Mr Lamden then gave "Saur Kraut", and Mr Jno. Brown "Hearts of Oak", both numbers being well received.

Mr Hawley then feelingly proposed the health of the father, Mr M. O'Reilly, which was responded to.

Mr. O'Dea recited in his usual stirring manner "Cricket at Killaloe", and as an encore gave "And how it was played".

Mr Lamden proposed the chairman, secretary (Mr Law), Mr Fortescue and the visitor, Mr Dyson. He (Mr Lamden) on hearing of the latter coming made it his business to meet the train.

Mr Dyson, in responding to the toast, said it gave him great pleasure to be there. It was his first trip to Tallangatta, and he hoped it would not be his last. He was rather surprised, although his conscience acquitted aim, on being met at the station by a man in blue; but as everybody knew these sort of gentlemen were looking for clean shaves, he must have naturally concluded he had Sparkes in one piece. He had met some brilliant sparks there that evening, and in conclusion he thanked them heartily for their kind toast.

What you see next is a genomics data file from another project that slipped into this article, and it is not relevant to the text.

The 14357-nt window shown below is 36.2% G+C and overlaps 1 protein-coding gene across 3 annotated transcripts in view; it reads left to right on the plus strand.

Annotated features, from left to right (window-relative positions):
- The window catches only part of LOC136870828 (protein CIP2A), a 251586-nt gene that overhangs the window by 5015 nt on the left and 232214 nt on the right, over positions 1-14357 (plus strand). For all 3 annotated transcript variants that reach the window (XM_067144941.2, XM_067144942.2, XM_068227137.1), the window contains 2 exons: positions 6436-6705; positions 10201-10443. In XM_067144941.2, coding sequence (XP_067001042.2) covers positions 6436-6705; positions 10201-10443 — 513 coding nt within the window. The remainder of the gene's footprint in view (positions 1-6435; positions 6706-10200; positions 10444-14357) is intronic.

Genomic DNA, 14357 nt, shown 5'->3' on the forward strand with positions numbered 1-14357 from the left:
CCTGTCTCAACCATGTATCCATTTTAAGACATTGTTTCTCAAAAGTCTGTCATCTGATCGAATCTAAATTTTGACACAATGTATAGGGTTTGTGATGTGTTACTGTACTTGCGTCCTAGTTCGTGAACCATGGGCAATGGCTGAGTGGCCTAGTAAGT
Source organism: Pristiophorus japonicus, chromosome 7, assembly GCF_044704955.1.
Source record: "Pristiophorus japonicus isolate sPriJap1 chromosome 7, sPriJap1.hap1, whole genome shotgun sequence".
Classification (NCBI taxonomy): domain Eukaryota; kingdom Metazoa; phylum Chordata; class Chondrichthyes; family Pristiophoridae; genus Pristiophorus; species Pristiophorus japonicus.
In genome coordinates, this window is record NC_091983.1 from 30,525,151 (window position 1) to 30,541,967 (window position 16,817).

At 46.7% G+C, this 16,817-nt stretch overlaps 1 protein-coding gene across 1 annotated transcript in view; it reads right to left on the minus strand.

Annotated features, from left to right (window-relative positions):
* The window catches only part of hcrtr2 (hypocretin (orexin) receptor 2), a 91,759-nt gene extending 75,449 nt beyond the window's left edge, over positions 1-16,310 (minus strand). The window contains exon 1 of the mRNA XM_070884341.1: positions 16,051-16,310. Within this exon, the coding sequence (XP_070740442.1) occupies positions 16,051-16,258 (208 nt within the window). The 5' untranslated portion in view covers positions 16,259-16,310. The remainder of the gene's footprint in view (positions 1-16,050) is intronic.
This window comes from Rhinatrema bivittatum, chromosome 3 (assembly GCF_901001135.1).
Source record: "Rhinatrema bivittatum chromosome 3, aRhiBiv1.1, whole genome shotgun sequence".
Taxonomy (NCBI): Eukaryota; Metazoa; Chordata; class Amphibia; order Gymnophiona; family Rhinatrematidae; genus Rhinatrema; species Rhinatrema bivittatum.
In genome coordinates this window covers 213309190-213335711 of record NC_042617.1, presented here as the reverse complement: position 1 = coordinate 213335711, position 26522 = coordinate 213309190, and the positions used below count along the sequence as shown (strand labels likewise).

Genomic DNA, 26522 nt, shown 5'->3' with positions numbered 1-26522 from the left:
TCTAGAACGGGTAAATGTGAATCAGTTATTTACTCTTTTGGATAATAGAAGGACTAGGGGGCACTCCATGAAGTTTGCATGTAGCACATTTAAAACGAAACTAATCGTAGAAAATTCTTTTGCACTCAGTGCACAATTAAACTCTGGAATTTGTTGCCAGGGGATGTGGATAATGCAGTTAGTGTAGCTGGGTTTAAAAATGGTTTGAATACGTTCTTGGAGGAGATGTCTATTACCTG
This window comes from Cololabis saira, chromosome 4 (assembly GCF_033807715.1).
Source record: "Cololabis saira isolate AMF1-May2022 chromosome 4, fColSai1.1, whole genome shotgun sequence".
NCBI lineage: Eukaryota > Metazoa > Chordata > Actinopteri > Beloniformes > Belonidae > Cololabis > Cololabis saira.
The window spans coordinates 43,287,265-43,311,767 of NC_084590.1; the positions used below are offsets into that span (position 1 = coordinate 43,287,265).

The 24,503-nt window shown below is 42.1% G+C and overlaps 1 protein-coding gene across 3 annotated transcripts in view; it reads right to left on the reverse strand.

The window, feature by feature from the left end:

Each of the other gentlemen responded, and the party broke up with singing "Auld Lang Syne".

Lance-Corporal O'REILLY left by Friday's train.
Albury Banner, 23rd August 1901


The many friends of Trooper Chas. SMITH, who was recently wounded in action at Wilmansrust, will regret to learn that the doctors have found it necessary to amputate his leg gangrene having set in in his foot. His case was a very critical one, but he is now progressing towards recovery. The welcome home to Lance-Corporal J. O'REILLY, which took the form of a smoke social, was held on Thursday night last. There was a fairly large attendance, and after several toasts bad been proposed, the chairman (Captain Macintosh) presented the guest with a diamond locket on behalf of his Tallangatta friends and well-wishers. Lance-Corporal O'REILLY is returning to South Africa.